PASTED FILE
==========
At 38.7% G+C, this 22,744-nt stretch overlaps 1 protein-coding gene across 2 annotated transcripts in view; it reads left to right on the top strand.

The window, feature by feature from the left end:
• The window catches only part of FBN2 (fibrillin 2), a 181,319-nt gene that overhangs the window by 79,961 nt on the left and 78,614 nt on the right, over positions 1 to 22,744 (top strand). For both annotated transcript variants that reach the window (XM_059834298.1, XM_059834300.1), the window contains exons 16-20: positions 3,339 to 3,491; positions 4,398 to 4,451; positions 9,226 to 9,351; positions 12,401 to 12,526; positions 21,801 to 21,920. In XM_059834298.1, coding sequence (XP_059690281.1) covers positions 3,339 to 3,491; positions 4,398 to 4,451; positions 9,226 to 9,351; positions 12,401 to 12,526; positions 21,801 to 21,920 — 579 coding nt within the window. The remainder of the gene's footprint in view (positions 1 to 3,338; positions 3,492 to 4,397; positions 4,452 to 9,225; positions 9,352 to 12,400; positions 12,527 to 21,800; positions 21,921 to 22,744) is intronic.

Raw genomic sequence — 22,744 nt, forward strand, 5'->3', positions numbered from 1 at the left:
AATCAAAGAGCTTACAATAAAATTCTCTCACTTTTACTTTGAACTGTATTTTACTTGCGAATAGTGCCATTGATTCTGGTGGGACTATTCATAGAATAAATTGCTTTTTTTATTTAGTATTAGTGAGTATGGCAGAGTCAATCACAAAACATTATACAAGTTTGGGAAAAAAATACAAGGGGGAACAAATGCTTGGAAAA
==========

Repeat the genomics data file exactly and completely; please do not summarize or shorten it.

At 38.7% G+C, this 22,744-nt stretch overlaps 1 protein-coding gene across 2 annotated transcripts in view; it reads left to right on the top strand.

The window, feature by feature from the left end:
• The window catches only part of FBN2 (fibrillin 2), a 181,319-nt gene that overhangs the window by 79,961 nt on the left and 78,614 nt on the right, over positions 1 to 22,744 (top strand). For both annotated transcript variants that reach the window (XM_059834298.1, XM_059834300.1), the window contains exons 16-20: positions 3,339 to 3,491; positions 4,398 to 4,451; positions 9,226 to 9,351; positions 12,401 to 12,526; positions 21,801 to 21,920. In XM_059834298.1, coding sequence (XP_059690281.1) covers positions 3,339 to 3,491; positions 4,398 to 4,451; positions 9,226 to 9,351; positions 12,401 to 12,526; positions 21,801 to 21,920 — 579 coding nt within the window. The remainder of the gene's footprint in view (positions 1 to 3,338; positions 3,492 to 4,397; positions 4,452 to 9,225; positions 9,352 to 12,400; positions 12,527 to 21,800; positions 21,921 to 22,744) is intronic.

Raw genomic sequence — 22,744 nt, forward strand, 5'->3', positions numbered from 1 at the left:
AATCAAAGAGCTTACAATAAAATTCTCTCACTTTTACTTTGAACTGTATTTTACTTGCGAATAGTGCCATTGATTCTGGTGGGACTATTCATAGAATAAATTGCTTTTTTTATTTAGTATTAGTGAGTATGGCAGAGTCAATCACAAAACATTATACAAGTTTGGGAAAAAAATACAAGGGGGAACAAATGCTTGGAAAA